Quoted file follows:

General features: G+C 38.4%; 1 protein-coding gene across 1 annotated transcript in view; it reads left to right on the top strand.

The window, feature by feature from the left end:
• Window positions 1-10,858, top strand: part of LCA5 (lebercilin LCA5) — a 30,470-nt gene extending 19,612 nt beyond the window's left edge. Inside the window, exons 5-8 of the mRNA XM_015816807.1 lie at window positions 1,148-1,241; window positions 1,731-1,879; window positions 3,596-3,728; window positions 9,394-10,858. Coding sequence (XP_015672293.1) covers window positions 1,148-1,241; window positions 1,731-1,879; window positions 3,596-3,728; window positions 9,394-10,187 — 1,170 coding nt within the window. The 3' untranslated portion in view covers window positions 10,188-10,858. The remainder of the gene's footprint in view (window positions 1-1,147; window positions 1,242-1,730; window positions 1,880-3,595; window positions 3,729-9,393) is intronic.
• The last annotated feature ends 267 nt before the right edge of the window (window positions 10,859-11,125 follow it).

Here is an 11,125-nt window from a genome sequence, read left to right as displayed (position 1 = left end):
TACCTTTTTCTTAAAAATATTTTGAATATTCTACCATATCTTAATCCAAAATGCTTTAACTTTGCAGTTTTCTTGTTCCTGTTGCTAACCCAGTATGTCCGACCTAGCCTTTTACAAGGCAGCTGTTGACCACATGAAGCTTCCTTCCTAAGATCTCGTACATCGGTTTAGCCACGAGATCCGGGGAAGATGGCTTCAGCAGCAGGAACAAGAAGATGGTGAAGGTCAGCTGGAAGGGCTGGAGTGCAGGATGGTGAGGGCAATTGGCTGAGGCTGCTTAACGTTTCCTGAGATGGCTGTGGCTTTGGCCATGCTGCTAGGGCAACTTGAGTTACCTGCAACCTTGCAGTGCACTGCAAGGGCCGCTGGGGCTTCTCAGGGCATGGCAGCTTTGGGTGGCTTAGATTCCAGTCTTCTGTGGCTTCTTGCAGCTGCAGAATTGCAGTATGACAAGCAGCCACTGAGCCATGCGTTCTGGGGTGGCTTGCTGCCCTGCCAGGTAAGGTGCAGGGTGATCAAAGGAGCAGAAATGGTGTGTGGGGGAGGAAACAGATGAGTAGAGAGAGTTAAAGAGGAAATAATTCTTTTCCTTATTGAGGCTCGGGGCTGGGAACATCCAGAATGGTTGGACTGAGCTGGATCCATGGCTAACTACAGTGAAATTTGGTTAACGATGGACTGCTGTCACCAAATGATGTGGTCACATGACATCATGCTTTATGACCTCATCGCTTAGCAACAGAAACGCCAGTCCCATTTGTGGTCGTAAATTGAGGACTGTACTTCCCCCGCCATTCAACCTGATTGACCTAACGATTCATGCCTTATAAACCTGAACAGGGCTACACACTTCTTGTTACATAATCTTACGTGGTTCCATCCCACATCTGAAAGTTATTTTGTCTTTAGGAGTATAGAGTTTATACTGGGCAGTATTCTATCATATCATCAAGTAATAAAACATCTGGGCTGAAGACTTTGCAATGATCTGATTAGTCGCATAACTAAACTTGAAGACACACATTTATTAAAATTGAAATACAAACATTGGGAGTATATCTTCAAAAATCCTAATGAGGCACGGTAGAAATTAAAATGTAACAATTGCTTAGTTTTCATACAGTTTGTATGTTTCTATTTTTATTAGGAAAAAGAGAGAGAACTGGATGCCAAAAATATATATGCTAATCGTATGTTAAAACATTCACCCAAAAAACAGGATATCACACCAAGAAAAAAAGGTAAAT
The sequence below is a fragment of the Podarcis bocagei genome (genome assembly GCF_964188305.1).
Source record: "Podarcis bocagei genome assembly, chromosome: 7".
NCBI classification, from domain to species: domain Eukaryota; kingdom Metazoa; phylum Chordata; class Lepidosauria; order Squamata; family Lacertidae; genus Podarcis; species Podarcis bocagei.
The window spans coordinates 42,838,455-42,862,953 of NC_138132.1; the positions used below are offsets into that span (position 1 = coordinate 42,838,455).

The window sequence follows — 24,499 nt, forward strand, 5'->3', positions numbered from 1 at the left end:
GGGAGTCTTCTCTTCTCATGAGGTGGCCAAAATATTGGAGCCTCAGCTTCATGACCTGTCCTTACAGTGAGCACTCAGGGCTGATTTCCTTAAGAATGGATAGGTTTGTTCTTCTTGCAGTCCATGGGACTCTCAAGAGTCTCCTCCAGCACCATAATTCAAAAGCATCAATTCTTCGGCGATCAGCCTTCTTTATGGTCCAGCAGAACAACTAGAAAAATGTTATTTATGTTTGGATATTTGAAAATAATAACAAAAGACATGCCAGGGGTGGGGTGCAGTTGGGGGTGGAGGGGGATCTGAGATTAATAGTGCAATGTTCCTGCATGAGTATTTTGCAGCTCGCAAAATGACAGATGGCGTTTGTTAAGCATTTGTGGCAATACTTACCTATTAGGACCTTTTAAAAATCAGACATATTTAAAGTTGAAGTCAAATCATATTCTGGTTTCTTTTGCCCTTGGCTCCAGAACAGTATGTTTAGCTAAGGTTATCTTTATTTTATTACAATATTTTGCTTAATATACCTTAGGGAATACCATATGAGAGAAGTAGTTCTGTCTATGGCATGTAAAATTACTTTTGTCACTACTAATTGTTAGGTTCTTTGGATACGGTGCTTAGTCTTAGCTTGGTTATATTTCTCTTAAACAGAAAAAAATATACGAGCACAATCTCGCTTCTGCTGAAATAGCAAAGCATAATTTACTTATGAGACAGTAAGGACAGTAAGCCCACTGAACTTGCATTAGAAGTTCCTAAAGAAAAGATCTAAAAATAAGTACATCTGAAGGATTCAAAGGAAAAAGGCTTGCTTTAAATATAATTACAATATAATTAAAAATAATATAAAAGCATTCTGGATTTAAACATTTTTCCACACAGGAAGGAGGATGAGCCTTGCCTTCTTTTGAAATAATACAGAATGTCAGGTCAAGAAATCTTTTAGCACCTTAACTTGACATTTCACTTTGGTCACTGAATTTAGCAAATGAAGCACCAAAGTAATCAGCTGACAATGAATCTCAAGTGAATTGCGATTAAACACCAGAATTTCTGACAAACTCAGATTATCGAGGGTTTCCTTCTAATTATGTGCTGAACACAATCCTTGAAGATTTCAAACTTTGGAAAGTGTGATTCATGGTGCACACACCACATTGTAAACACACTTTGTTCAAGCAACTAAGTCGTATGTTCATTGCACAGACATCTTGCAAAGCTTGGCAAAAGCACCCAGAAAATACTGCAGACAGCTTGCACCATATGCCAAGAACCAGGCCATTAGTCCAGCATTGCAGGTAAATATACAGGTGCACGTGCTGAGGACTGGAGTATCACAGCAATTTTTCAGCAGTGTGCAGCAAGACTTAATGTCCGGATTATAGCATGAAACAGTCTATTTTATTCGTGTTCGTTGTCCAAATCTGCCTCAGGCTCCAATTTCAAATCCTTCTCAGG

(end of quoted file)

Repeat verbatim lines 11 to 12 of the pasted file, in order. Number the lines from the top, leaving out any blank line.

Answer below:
The window sequence follows — 24,499 nt, forward strand, 5'->3', positions numbered from 1 at the left end:
GGGAGTCTTCTCTTCTCATGAGGTGGCCAAAATATTGGAGCCTCAGCTTCATGACCTGTCCTTACAGTGAGCACTCAGGGCTGATTTCCTTAAGAATGGATAGGTTTGTTCTTCTTGCAGTCCATGGGACTCTCAAGAGTCTCCTCCAGCACCATAATTCAAAAGCATCAATTCTTCGGCGATCAGCCTTCTTTATGGTCCAGCAGAACAACTAGAAAAATGTTATTTATGTTTGGATATTTGAAAATAATAACAAAAGACATGCCAGGGGTGGGGTGCAGTTGGGGGTGGAGGGGGATCTGAGATTAATAGTGCAATGTTCCTGCATGAGTATTTTGCAGCTCGCAAAATGACAGATGGCGTTTGTTAAGCATTTGTGGCAATACTTACCTATTAGGACCTTTTAAAAATCAGACATATTTAAAGTTGAAGTCAAATCATATTCTGGTTTCTTTTGCCCTTGGCTCCAGAACAGTATGTTTAGCTAAGGTTATCTTTATTTTATTACAATATTTTGCTTAATATACCTTAGGGAATACCATATGAGAGAAGTAGTTCTGTCTATGGCATGTAAAATTACTTTTGTCACTACTAATTGTTAGGTTCTTTGGATACGGTGCTTAGTCTTAGCTTGGTTATATTTCTCTTAAACAGAAAAAAATATACGAGCACAATCTCGCTTCTGCTGAAATAGCAAAGCATAATTTACTTATGAGACAGTAAGGACAGTAAGCCCACTGAACTTGCATTAGAAGTTCCTAAAGAAAAGATCTAAAAATAAGTACATCTGAAGGATTCAAAGGAAAAAGGCTTGCTTTAAATATAATTACAATATAATTAAAAATAATATAAAAGCATTCTGGATTTAAACATTTTTCCACACAGGAAGGAGGATGAGCCTTGCCTTCTTTTGAAATAATACAGAATGTCAGGTCAAGAAATCTTTTAGCACCTTAACTTGACATTTCACTTTGGTCACTGAATTTAGCAAATGAAGCACCAAAGTAATCAGCTGACAATGAATCTCAAGTGAATTGCGATTAAACACCAGAATTTCTGACAAACTCAGATTATCGAGGGTTTCCTTCTAATTATGTGCTGAACACAATCCTTGAAGATTTCAAACTTTGGAAAGTGTGATTCATGGTGCACACACCACATTGTAAACACACTTTGTTCAAGCAACTAAGTCGTATGTTCATTGCACAGACATCTTGCAAAGCTTGGCAAAAGCACCCAGAAAATACTGCAGACAGCTTGCACCATATGCCAAGAACCAGGCCATTAGTCCAGCATTGCAGGTAAATATACAGGTGCACGTGCTGAGGACTGGAGTATCACAGCAATTTTTCAGCAGTGTGCAGCAAGACTTAATGTCCGGATTATAGCATGAAACAGTCTATTTTATTCGTGTTCGTTGTCCAAATCTGCCTCAGGCTCCAATTTCAAATCCTTCTCAGG